Bayer’s announcement that it is terminating the Monsanto brand as part of its takeover of the St. Louis agri-business company unfortunately won’t come close to ending controversies surrounding Monsanto.
Can you say clean up on aisle four?
One needs to look no further than the massive cancer trial that got underway in early July to understand the huge stakes Bayer is facing.
The trial – in a nutshell – is whether or not California native DeWayne “Lee”Johnson developed non-Hodgkin’s lymphoma from exposure to Monsanto’s flagship product weedkiller Roundup. Johnson sprayed the chemical for years as part of his jobs serving as a goundskeeper for a school district in Benicia, California.
Johnson has stage four cancer and was told this spring he has six months to live. One of Johnson’s lawyers– Timothy Litzenburg of the Miller Law Firm in Virginia says his client used Roundup exactly as required by Monsanto’s product label before developing rashes that turned into an aggressive form of non-Hodgkin’s lymphoma.
What’s significant about this trial is that Superior Court of California Judge Curtis E.A. Karnow is allowing Johnson’s lawyers to make scientific arguments suggesting Roundup’s active ingredient – glyphosate – can cause cancer.
Monsanto first sold Roundup in 1974, calling it a technological breakthrough that could kill almost any weed without harming the environment or people.
In opening remarks another Johnson attorney – Brent Wisner – told the jury that “Monsanto has specifically gone out of its way to bully … and to fight independent researchers” adding Monsanto internal emails prove it rejected critical research about the safety of Roundup while seeking experts who would overlook the science and write favorable papers on the safety of glyphosate.
Monsanto is offering a two-pronged defense of Roundup.
First, that it is a scientific fact that glyphosate is safe to humans, not withstanding other opinions to the contrary including a 2015 classified declaration from the World Health Organization’s internal agency for Research on Cancer (IARC) that concluded glyphosate is “probably carcinogenic to humans.”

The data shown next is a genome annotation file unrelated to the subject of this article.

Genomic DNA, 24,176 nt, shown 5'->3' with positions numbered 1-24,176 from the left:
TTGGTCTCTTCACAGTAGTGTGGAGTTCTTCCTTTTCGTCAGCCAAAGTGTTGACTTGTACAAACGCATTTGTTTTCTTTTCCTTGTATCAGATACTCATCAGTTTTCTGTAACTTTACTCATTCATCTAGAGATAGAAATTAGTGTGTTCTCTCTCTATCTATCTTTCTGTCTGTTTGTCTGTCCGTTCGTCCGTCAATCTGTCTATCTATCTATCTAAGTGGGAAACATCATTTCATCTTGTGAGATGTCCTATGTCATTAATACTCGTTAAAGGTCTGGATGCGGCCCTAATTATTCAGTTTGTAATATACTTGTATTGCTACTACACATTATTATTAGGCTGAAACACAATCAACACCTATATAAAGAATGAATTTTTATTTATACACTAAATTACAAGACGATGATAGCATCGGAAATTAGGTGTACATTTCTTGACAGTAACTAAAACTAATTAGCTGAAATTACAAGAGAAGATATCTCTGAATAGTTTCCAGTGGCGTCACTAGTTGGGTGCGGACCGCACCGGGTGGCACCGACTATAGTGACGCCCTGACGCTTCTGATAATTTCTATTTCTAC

Second, Monsanto claims that Johnson was not exposed to Roundup long enough for cause and effect between exposure and diagnosis. Johnson first used Roundup in 2012 and was diagnosed in 2014.
The Johnson case has some bearing on numerous other cancer lawsuits against Monsanto.
Chhabria is deciding if the plaintiff’s epidemiologists can testify and whether claims of glyphosate’s safety are widely accepted among scientists; in the Johnson case Judge Karnow ruled he would hear scientific arguments.
If Johnson prevails, expect the cancer case floodgates to open against Monsanto and Roundup with thousands of plaintiffs going to trial.
Bayer – who now owns Monsanto – could be on the hook for billions of dollars in damages and fines. And it could be that one day the Bayer brand could be tainted by Monsanto’s doings.
I wonder if Bayer truly considered the potential risks in its rush to acquire Monsanto, one of the most hated companies on the planet which over the years has spent much time shooting itself in the foot.
About Dave Dickey
Dickey spent nearly 30 years at University of Illinois at Urbana-Champaign’s NPR member station WILL-AM 580 where he won a dozen Associated Press awards for his reporting. For 13 years, he directed Illinois Public Media’s agriculture programming. His weekly column for Big Ag Watch covers agriculture and related issues including politics, government, environment and labor. Email him at firstname.lastname@example.org.
This column reflects the writer’s own opinions and not those of Big Ag Watch.